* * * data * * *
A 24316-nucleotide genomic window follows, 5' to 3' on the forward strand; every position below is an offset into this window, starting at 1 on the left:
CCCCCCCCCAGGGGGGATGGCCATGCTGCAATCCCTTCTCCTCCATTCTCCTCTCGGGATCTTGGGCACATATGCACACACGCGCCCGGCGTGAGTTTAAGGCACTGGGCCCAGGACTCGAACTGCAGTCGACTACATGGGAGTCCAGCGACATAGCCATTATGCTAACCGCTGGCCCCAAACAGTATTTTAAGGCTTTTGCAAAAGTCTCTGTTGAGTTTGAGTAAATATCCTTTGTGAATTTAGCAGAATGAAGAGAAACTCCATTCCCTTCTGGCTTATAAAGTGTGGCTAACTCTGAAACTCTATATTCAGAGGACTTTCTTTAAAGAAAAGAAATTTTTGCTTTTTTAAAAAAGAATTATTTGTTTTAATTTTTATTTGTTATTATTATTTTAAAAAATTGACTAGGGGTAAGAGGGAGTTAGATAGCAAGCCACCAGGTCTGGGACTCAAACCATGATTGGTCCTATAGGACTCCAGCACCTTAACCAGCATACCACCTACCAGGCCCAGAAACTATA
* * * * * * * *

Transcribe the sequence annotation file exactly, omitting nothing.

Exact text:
A 24316-nucleotide genomic window follows, 5' to 3' on the forward strand; every position below is an offset into this window, starting at 1 on the left:
CCCCCCCCCAGGGGGGATGGCCATGCTGCAATCCCTTCTCCTCCATTCTCCTCTCGGGATCTTGGGCACATATGCACACACGCGCCCGGCGTGAGTTTAAGGCACTGGGCCCAGGACTCGAACTGCAGTCGACTACATGGGAGTCCAGCGACATAGCCATTATGCTAACCGCTGGCCCCAAACAGTATTTTAAGGCTTTTGCAAAAGTCTCTGTTGAGTTTGAGTAAATATCCTTTGTGAATTTAGCAGAATGAAGAGAAACTCCATTCCCTTCTGGCTTATAAAGTGTGGCTAACTCTGAAACTCTATATTCAGAGGACTTTCTTTAAAGAAAAGAAATTTTTGCTTTTTTAAAAAAGAATTATTTGTTTTAATTTTTATTTGTTATTATTATTTTAAAAAATTGACTAGGGGTAAGAGGGAGTTAGATAGCAAGCCACCAGGTCTGGGACTCAAACCATGATTGGTCCTATAGGACTCCAGCACCTTAACCAGCATACCACCTACCAGGCCCAGAAACTATA